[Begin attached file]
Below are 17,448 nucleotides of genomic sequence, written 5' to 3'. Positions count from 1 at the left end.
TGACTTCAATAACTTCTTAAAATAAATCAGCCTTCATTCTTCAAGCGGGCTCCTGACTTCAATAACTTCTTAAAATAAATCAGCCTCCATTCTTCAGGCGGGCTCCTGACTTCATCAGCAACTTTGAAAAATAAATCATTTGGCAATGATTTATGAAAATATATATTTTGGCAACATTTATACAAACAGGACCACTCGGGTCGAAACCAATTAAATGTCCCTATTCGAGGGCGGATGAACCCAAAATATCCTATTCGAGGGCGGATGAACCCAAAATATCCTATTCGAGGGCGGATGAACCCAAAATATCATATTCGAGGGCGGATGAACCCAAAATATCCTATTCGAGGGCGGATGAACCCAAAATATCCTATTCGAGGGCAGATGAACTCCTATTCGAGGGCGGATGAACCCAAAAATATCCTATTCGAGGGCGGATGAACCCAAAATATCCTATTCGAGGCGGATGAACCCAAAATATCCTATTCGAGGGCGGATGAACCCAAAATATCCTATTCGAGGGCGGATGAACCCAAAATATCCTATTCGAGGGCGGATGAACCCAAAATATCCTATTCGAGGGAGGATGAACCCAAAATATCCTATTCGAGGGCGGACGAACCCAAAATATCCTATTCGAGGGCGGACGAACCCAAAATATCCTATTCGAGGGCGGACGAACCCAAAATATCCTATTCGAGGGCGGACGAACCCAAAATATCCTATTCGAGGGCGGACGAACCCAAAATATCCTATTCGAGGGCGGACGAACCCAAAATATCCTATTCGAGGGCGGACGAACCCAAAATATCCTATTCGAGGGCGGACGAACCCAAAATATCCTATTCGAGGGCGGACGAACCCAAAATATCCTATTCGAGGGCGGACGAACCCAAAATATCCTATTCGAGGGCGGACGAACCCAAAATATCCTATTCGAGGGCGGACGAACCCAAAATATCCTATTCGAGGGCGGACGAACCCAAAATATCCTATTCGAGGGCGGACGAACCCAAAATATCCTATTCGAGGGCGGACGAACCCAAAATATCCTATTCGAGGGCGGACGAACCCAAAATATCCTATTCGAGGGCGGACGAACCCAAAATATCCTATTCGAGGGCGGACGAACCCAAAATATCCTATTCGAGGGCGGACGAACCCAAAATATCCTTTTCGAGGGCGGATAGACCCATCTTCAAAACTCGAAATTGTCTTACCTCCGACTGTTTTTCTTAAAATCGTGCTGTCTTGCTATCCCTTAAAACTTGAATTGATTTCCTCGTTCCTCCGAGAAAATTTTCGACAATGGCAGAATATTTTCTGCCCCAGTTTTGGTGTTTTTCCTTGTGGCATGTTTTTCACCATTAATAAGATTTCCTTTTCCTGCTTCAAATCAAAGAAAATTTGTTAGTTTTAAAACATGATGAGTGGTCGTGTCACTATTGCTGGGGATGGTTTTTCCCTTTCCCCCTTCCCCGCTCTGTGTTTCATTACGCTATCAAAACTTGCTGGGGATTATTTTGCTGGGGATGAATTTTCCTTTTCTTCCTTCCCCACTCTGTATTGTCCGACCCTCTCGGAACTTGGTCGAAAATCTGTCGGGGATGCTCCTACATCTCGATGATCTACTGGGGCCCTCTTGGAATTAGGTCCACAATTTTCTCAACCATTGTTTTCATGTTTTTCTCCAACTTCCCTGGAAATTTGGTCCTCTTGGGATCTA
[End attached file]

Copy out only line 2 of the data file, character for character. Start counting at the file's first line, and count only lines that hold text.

TGACTTCAATAACTTCTTAAAATAAATCAGCCTTCATTCTTCAAGCGGGCTCCTGACTTCAATAACTTCTTAAAATAAATCAGCCTCCATTCTTCAGGCGGGCTCCTGACTTCATCAGCAACTTTGAAAAATAAATCATTTGGCAATGATTTATGAAAATATATATTTTGGCAACATTTATACAAACAGGACCACTCGGGTCGAAACCAATTAAATGTCCCTATTCGAGGGCGGATGAACCCAAAATATCCTATTCGAGGGCGGATGAACCCAAAATATCCTATTCGAGGGCGGATGAACCCAAAATATCATATTCGAGGGCGGATGAACCCAAAATATCCTATTCGAGGGCGGATGAACCCAAAATATCCTATTCGAGGGCAGATGAACTCCTATTCGAGGGCGGATGAACCCAAAAATATCCTATTCGAGGGCGGATGAACCCAAAATATCCTATTCGAGGCGGATGAACCCAAAATATCCTATTCGAGGGCGGATGAACCCAAAATATCCTATTCGAGGGCGGATGAACCCAAAATATCCTATTCGAGGGCGGATGAACCCAAAATATCCTATTCGAGGGAGGATGAACCCAAAATATCCTATTCGAGGGCGGACGAACCCAAAATATCCTATTCGAGGGCGGACGAACCCAAAATATCCTATTCGAGGGCGGACGAACCCAAAATATCCTATTCGAGGGCGGACGAACCCAAAATATCCTATTCGAGGGCGGACGAACCCAAAATATCCTATTCGAGGGCGGACGAACCCAAAATATCCTATTCGAGGGCGGACGAACCCAAAATATCCTATTCGAGGGCGGACGAACCCAAAATATCCTATTCGAGGGCGGACGAACCCAAAATATCCTATTCGAGGGCGGACGAACCCAAAATATCCTATTCGAGGGCGGACGAACCCAAAATATCCTATTCGAGGGCGGACGAACCCAAAATATCCTATTCGAGGGCGGACGAACCCAAAATATCCTATTCGAGGGCGGACGAACCCAAAATATCCTATTCGAGGGCGGACGAACCCAAAATATCCTATTCGAGGGCGGACGAACCCAAAATATCCTATTCGAGGGCGGACGAACCCAAAATATCCTATTCGAGGGCGGACGAACCCAAAATATCCTATTCGAGGGCGGACGAACCCAAAATATCCTTTTCGAGGGCGGATAGACCCATCTTCAAAACTCGAAATTGTCTTACCTCCGACTGTTTTTCTTAAAATCGTGCTGTCTTGCTATCCCTTAAAACTTGAATTGATTTCCTCGTTCCTCCGAGAAAATTTTCGACAATGGCAGAATATTTTCTGCCCCAGTTTTGGTGTTTTTCCTTGTGGCATGTTTTTCACCATTAATAAGATTTCCTTTTCCTGCTTCAAATCAAAGAAAATTTGTTAGTTTTAAAACATGATGAGTGGTCGTGTCACTATTGCTGGGGATGGTTTTTCCCTTTCCCCCTTCCCCGCTCTGTGTTTCATTACGCTATCAAAACTTGCTGGGGATTATTTTGCTGGGGATGAATTTTCCTTTTCTTCCTTCCCCACTCTGTATTGTCCGACCCTCTCGGAACTTGGTCGAAAATCTGTCGGGGATGCTCCTACATCTCGATGATCTACTGGGGCCCTCTTGGAATTAGGTCCACAATTTTCTCAACCATTGTTTTCATGTTTTTCTCCAACTTCCCTGGAAATTTGGTCCTCTTGGGATCTA